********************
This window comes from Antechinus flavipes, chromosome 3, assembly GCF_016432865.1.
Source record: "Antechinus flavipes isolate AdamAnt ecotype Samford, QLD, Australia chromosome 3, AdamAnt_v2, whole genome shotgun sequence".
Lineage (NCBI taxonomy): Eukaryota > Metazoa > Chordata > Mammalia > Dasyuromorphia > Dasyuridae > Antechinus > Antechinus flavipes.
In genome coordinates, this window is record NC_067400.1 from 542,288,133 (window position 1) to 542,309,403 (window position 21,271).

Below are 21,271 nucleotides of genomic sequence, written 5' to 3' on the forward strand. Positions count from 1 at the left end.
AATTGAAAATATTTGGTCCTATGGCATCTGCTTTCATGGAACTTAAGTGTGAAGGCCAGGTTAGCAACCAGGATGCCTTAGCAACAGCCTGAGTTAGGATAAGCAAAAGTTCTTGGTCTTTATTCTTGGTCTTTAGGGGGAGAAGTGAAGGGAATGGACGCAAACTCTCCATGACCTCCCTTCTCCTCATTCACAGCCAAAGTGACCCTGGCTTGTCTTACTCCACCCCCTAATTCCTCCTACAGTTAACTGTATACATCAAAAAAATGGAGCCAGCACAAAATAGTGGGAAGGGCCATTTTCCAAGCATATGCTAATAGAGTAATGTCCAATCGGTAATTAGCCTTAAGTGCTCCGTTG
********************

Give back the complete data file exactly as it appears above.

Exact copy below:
This window comes from Antechinus flavipes, chromosome 3, assembly GCF_016432865.1.
Source record: "Antechinus flavipes isolate AdamAnt ecotype Samford, QLD, Australia chromosome 3, AdamAnt_v2, whole genome shotgun sequence".
Lineage (NCBI taxonomy): Eukaryota > Metazoa > Chordata > Mammalia > Dasyuromorphia > Dasyuridae > Antechinus > Antechinus flavipes.
In genome coordinates, this window is record NC_067400.1 from 542,288,133 (window position 1) to 542,309,403 (window position 21,271).

Below are 21,271 nucleotides of genomic sequence, written 5' to 3' on the forward strand. Positions count from 1 at the left end.
AATTGAAAATATTTGGTCCTATGGCATCTGCTTTCATGGAACTTAAGTGTGAAGGCCAGGTTAGCAACCAGGATGCCTTAGCAACAGCCTGAGTTAGGATAAGCAAAAGTTCTTGGTCTTTATTCTTGGTCTTTAGGGGGAGAAGTGAAGGGAATGGACGCAAACTCTCCATGACCTCCCTTCTCCTCATTCACAGCCAAAGTGACCCTGGCTTGTCTTACTCCACCCCCTAATTCCTCCTACAGTTAACTGTATACATCAAAAAAATGGAGCCAGCACAAAATAGTGGGAAGGGCCATTTTCCAAGCATATGCTAATAGAGTAATGTCCAATCGGTAATTAGCCTTAAGTGCTCCGTTG